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Review: clozapine reduces relapse and symptoms compared with typical neuroleptic drugs in schizophrenia
  1. John McGrath, MBBS, PhD, FRANZCP
  1. Queensland Centre for Schizophrenia Research Wacol, Queensland, Australia

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    Objective

    To compare the effectiveness of clozapine with typical neuroleptic drugs in patients with schizophrenia.

    Data sources

    Studies were identified by searching Biological Abstracts (January 1982 to May 1995), Cochrane Schizophrenia Groups' Register, EMBASE (January 1980 to May 1995), Medline (January 1966 to May 1995), PsycLIT (January 1974 to May 1995), and SCISEARCH, as well as by scanning the reference list of retrieved articles and by contacting authors of recent trials and the manufacturer of clozapine.

    Study selection

    Studies were selected if they were randomised controlled trials that compared the effectiveness of clozapine with typical neuroleptic drugs in patients with schizophrenia. Principal outcomes of interest were mortality, relapse, changes in mental state, behavioural changes, subjective wellbeing, family burden, suitability for discharge, working ability, and side effects.

    Data extraction

    Data were extracted on study duration, study design, patient characteristics, study setting, specifics of the intervention and control treatments, and the principal outcomes.

    Main results

    27 studies met the selection criteria, 23 of which were <13 weeks in duration. In the short term (up to 12 weeks), patients in the clozapine group had fewer relapses {p=0.037}* and more frequent clinically important improvements {p<0.001}* than those in the typical neuroleptic drug group (table). In the short term, patients in the clozapine group also had a greater reduction in symptoms. No differences existed between the treatment groups for mortality, patient dissatisfaction, working ability, or suitability for discharge at the end of the study. In an analysis restricted to neuroleptic resistant patients, no difference was shown in relapse rates between the treatment groups (n=362, 4 studies). However, 2 of the 4 studies (n=309) reported a better clinical response to clozapine than to other neuroleptic drugs (odds ratio 0.14, 95% CI 0.08 to 0.25, number needed to treat 4), and pooling the data across all 4 studies showed a weighted mean difference between treatments in Brief Psychiatric Rating Scale total score of 9 points, which favoured clozapine.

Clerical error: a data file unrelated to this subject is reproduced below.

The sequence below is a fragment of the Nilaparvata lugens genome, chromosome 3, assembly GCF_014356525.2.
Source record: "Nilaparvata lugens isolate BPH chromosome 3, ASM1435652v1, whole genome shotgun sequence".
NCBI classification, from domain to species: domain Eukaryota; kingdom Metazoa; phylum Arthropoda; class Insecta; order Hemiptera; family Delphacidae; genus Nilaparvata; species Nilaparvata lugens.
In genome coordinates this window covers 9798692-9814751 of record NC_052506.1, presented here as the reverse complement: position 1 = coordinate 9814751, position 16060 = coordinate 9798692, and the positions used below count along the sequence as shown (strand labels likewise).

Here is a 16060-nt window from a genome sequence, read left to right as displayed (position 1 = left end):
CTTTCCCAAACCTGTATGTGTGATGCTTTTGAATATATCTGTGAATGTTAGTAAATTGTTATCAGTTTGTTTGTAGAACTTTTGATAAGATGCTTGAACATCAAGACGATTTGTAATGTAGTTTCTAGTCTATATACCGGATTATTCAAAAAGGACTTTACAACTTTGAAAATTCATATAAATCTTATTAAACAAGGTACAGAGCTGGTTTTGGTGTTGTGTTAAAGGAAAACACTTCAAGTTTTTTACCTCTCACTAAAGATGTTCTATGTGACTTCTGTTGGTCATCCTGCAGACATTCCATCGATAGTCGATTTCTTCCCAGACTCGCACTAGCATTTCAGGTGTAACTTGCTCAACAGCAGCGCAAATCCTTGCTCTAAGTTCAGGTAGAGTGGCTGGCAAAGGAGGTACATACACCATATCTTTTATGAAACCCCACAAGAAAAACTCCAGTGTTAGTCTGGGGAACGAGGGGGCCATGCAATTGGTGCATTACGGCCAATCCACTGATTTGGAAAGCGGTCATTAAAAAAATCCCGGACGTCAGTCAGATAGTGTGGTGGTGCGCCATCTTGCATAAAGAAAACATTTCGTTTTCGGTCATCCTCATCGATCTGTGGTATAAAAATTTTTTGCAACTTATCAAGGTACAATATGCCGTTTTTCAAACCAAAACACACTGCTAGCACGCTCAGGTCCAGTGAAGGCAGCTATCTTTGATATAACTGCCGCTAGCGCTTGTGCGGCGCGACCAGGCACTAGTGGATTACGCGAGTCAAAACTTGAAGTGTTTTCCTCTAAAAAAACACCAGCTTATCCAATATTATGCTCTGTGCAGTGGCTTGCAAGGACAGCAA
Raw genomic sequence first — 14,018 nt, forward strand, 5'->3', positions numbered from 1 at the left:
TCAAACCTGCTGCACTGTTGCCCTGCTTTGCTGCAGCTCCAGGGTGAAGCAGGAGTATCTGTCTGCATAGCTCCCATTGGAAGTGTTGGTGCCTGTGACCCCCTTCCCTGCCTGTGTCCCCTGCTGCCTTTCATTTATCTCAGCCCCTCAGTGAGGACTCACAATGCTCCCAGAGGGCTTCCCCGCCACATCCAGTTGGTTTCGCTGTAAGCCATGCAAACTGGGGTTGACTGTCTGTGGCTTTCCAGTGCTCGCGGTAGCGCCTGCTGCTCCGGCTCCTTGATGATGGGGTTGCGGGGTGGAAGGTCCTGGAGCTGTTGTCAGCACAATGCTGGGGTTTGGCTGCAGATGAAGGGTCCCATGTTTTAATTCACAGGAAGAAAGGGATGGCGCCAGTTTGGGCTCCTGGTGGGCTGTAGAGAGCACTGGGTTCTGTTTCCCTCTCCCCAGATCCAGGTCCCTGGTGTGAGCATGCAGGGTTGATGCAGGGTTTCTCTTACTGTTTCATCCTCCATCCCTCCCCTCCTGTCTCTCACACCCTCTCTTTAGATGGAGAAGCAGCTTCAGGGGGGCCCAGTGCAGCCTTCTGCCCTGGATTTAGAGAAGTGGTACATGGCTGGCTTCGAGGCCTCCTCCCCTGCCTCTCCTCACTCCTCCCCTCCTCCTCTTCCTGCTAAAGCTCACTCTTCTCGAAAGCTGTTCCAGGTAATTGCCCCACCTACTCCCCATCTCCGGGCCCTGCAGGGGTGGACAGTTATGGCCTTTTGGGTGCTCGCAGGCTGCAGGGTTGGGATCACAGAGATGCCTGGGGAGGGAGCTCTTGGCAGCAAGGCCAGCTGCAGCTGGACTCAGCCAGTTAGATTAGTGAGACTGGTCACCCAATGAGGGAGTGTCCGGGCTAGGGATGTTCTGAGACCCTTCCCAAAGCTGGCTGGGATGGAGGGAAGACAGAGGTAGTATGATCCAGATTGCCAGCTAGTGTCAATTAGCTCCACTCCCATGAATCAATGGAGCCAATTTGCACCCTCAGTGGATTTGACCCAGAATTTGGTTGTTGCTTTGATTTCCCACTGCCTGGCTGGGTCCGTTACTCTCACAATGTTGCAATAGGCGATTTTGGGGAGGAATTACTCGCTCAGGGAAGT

Conclusion

    Clozapine reduces relapse and symptoms and produces clinically meaningful improvement in patients with schizophrenia.

    Commentary

    Over the past 40 years, clinicians believed that all antipsychotic medications were essentially equal. In other words, these medications were thought to be equally effective with respect to the core symptoms of psychosis (ie, hallucinations, delusions, impaired communication) in spite of having variable side effects. The review by Essali et al examines the literature comparing clozapine (the prototypic “atypical” antipsychotic medication) with other classical neuroleptics. The review found that clozapine is better for the most clinically relevant outcome measures. Patients receiving clozapine had a greater reduction in symptoms, fewer motor side effects, and fewer relapses. Clozapine was particularly effective in patients who did not respond to classical neuroleptics.

    The review also addresses the major drawbacks associated with clozapine, its association with neutropenia and the subsequent need for ongoing blood monitoring. The reviewers express disappointment that the trials were short (mostly <13 wk) and used a narrow range of outcome measures. They also suggest that more subjective measures and the opinions of caregivers should be included as outcome measures in future trials evaluating antipsychotic agents. Because clozapine is a relatively expensive drug, the inclusion of pharmacoeconomic measures in future revisions of the review would be of interest to nations and local services with limited health budgets.

    The take home message from the review is that all antipsychotic medications are not equal. Consumers, caregivers, and healthcare providers can only hope that the new range of atypical antipsychotic medications inspired by clozapine will have similar superior profiles when compared with classical medications.

    Clozapine v typical neuroleptic drugs†

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    Footnotes

    • Sources of funding: National Institute on Drug Abuse. USA: Al-Tal General Hospital, Syria; National Research and Development Centre for Welfare and Health, Finland; Helsinki University Central Hospital, Finland; Medicinska Understödsforeningen Liv och Hälsa r.f., Finland; Finnish Medical Society; Cochrane Schizophrenia Group General Fund, UK.

    • For article reprint: Dr A Essali, Head of Department, Al-Tal General Hospital, Department of Psychiatry, 27 Al-Zahrawi Street, Al-Rawda, Damascus, Syria. Fax +1 963 11 511 7483.

    • Abstract and commentary also published in Evidence-Based Medicine 1977 Nov-Dec; 2 :182.

    • * p values calculated from data in article.

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